The Choir with No Name illustrates beautifully the power of music to unite people and make the world brighter. Members of its four groups across the UK have all experienced homelessness and found community and opportunities through singing together. The original North London group delivers rousing performances from the stage of the prestigious Hackney Empire of Adamski’s ‘Killer’ and Bowie’s ‘Absolute Beginners’, and gets the audience on their feet with Primal Scream’s ‘Movin on Up’.
The Choir with No Name runs choirs for homeless people and others from the very edge of society; with a presence in London, Birmingham and Liverpool and touching all genres of music, the premise is that singing makes you feel good, silences the ‘noise’ and builds your confidence – music to our ears!
Would you go up to a stranger in a coffee shop and ask them for the latest news? Dr Matthew Green takes us back to the 17th and 18th century when London’s original fleet of coffeehouses were very different from the current crop of branded cafes. Matthew calls for a coffeehouse revolution to bring us out of digital isolation and back into physical community.
Historian and public speaker Dr Matthew Green is the author of the acclaimed book London: A Travel Guide Through Time (Penguin) and the founder of Unreal City Audio, which produces immersive, critically acclaimed tours of London as live events and downloads. He writes for some of our biggest newspapers, appears in documentaries across the BBC, ITV and Channel 4, and has a PhD from Oxford University in the history of the media.
Imagine not being a citizen of any country in the world. Photographer Greg Constantine shares photographs and personal stories from his ten-year project Nowhere People documenting the world’s ten million stateless people. In this compelling talk he highlights the impact this radical and devastating global human rights issue has on the lives of people all over the world and the role photography has made in exposing this dark element of the human condition.
An internationally acclaimed and celebrated independent documentary photographer, Greg’s most recent project is ‘Nowhere People’ which documents the struggles of stateless ethnic communities across the world, building upon his extensive contribution to highlighting human rights and social issues through the power of photography and ultimately sparking debate and change amongst the public and policy makers.
What if your smartphone could help you to save energy, reduce food waste, diagnose life-threatening diseases earlier and generally make better decisions for people and the planet? This is the future imagined by Abi Ramanan, a social entrepreneur interested in applying exponential technologies to the global food system to make it more resilient and sustainable. Her company ImpactVision (one word) enables people to interpret the world in a new light using hyperspectral imaging, to see beyond the borders of human vision.
A respected campaigner and socially-driven entrepreneur, Abi has already founded two food based social enterprises in London which tackle unemployment, gender equality and child hunger. Her new venture ImpactVision takes the concept ‘beyond borders’ even further with the power of hyperspectral imaging.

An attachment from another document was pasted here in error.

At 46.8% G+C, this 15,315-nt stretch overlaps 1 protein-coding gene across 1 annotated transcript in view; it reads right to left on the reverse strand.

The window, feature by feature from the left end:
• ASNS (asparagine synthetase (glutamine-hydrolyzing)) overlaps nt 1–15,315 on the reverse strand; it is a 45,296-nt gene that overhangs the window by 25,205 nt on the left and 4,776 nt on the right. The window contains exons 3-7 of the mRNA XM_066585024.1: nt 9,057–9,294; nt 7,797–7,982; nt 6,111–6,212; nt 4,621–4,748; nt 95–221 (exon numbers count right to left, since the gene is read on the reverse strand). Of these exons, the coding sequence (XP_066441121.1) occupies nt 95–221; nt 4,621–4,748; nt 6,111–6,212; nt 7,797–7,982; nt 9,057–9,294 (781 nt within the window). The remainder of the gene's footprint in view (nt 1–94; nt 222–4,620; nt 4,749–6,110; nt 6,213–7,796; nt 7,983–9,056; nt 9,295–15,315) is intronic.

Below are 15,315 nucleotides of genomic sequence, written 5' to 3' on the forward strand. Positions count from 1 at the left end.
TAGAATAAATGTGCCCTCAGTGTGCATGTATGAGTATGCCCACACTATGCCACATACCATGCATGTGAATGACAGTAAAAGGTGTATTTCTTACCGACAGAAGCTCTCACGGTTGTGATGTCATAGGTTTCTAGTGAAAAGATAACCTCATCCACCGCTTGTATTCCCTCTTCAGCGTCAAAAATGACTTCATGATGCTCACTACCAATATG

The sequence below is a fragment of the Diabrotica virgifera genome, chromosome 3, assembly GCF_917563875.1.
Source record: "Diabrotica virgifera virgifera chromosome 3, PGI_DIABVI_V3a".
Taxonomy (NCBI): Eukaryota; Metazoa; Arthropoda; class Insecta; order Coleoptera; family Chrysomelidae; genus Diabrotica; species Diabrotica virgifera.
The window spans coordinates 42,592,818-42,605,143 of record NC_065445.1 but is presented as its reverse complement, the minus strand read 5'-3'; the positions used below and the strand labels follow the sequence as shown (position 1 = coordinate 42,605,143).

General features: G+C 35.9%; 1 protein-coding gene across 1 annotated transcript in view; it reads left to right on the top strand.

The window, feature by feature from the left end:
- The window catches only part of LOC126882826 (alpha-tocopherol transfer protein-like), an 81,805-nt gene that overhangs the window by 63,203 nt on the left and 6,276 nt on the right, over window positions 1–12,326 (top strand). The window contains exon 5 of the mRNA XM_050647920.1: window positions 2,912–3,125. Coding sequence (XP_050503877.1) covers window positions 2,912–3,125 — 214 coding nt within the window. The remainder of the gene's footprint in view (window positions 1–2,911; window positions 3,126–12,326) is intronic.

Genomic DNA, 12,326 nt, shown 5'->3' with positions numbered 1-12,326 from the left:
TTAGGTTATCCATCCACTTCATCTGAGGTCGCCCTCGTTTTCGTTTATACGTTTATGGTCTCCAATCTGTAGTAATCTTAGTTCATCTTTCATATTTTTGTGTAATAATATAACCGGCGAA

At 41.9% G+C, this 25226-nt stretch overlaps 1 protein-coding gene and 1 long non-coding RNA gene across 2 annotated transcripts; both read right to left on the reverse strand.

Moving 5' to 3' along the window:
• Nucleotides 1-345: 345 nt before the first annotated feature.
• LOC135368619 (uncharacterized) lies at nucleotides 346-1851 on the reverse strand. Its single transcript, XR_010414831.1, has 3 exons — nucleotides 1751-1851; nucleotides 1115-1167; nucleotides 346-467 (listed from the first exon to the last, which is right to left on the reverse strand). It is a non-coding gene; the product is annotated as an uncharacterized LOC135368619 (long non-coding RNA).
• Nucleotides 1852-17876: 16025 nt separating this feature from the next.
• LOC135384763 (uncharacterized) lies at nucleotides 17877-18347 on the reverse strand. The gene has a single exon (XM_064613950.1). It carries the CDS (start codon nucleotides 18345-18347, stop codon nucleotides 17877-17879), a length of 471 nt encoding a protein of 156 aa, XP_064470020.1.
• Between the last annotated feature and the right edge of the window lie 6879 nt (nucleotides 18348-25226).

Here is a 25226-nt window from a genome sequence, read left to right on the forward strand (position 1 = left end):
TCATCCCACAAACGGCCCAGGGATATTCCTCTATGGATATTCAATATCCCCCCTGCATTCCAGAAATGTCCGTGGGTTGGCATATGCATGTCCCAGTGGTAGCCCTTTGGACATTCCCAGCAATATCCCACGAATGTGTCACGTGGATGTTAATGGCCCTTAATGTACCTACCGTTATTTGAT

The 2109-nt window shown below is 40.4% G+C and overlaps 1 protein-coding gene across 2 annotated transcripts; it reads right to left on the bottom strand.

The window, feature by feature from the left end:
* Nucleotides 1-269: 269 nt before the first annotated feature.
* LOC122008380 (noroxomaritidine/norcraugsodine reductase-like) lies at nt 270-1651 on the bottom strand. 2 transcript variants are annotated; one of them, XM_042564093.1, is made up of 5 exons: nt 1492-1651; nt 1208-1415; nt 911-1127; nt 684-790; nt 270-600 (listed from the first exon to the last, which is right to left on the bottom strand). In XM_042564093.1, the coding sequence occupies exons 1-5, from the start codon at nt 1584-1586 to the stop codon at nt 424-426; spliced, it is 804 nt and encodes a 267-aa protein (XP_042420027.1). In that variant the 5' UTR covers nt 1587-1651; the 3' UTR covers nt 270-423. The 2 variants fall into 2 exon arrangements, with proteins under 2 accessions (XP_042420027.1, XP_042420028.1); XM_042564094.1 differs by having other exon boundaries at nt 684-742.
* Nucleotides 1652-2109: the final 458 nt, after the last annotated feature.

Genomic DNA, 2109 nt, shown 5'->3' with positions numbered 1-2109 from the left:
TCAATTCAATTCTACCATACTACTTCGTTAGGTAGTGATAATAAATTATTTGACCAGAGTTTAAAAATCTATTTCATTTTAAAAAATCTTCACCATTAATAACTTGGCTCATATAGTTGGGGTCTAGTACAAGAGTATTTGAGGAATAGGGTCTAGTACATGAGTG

Global migration has become the issue of our century. Why can’t we feel empathy for the people dying at sea at the doorstep of Europe? Regina Catrambone and her husband pulled down the borders of their hearts and minds and founded MOAS, an NGO that has rescued over 12,000 people from the sea. Regina urges us all to embrace empathy and open the window to the human experience.
Migrant Offshore Aid Station (MOAS) is a search and rescue charity dedicated to saving lives at sea and was founded by Christopher and Regina Catrambone in 2014.
Jermain Jackman has performed on countless stages but today he’s back home on the stage at Hackney Empire, which he first set foot on at the tender age of four! He stresses how vital it is to raise aspirations of the youth who have been neglected due to lack of opportunities and loss of the community spaces that encourage creativity and belonging.
Born and raised in Hackney, having grown up in one of London’s toughest boroughs and crowned the winner of BBC’s The Voice UK in 2014, Jermain is much more than an incredible singer blessed with a beautiful baritone; he is a political activist who balances this with his musical aspirations to use his talents as a tool for social change.
Dr Christine Shaw-Checinska sees fashion as a way of pushing back against stereotypes and resisting limitations based on negative readings of racial, cultural and gendered difference – her gold dance shoes are her act of disobedience and in this talk she encourages us all to find our own.
Looking at the relationship between cloth, culture and race, Christine examines the fascinating cultural exchanges that occur beyond borders as a result of movement and migration expressed through the clothes we wear, the objects we collect and the art that we make.
Some stories of migration are told as fairy stories and Sue Lukes’ family story is on of those. But fairy stories involve horrors and darkness too, and through her family’s experience of surviving and not surviving the Holocaust Sue looks at the idea of “good” and “bad” migrants then and today. She encourages us to create places that are safe and welcoming, of music, colour and refuge for those who need it – and to write our own happy endings.